Objective: To examine the acceptance of repeat population-based voluntary counselling and testing (VCT) for HIV in rural Malawi. Methods: Behavioural and biomarker data were collected in 2004 and 2006 from approximately 3000 adult respondents. In 2004, oral swab specimens were collected and analysed using ELISA and confirmatory Western blot tests, while finger-prick rapid testing was done in 2006. We used cross-tabulations with χ2 tests and significance tests of proportions to determine the statistical significance of differences in acceptance of VCT by year, individual characteristics and HIV risk. Results: First, over 90% of respondents in each round accepted the HIV test, despite variations in testing protocols. Second, the percentage of individuals who obtained their test results significantly increased from 67% in 2004, when the results were provided in randomly selected locations several weeks after the specimens were collected, to 98% in 2006 when they were made available immediately within the home. Third, whereas there were significant variations in the sociodemographic and behavioural profiles of those who were successfully contacted for a second HIV test, this was not the case for those who accepted repeat VCT. This suggests that variations in the success of repeat testing might come from contacting the individuals rather than from accepting the test or knowing the results. Conclusions: Repeat HIV testing at home by trained healthcare workers from outside the local area, and with either saliva or blood, is almost universally acceptable in rural Malawi and, thus, likely to be acceptable in similar contexts.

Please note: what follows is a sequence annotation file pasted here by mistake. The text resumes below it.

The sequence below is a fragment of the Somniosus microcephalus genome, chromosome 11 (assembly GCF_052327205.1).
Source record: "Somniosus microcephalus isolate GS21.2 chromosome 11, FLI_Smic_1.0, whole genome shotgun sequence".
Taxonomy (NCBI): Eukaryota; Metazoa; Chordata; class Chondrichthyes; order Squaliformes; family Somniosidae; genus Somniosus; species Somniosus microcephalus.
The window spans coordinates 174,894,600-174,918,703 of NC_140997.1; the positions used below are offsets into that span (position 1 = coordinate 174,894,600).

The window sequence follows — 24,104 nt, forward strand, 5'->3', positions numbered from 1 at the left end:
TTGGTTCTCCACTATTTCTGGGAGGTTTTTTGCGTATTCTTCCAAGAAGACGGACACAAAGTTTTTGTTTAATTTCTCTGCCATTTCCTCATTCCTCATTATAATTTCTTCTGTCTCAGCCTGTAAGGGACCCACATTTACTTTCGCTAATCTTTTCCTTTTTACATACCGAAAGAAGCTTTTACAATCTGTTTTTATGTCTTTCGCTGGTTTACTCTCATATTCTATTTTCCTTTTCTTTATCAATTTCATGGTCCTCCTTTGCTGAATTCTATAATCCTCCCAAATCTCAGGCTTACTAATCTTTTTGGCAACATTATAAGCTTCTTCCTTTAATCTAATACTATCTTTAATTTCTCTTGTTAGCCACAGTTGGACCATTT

ASJC Scopus subject areas
- Infectious Diseases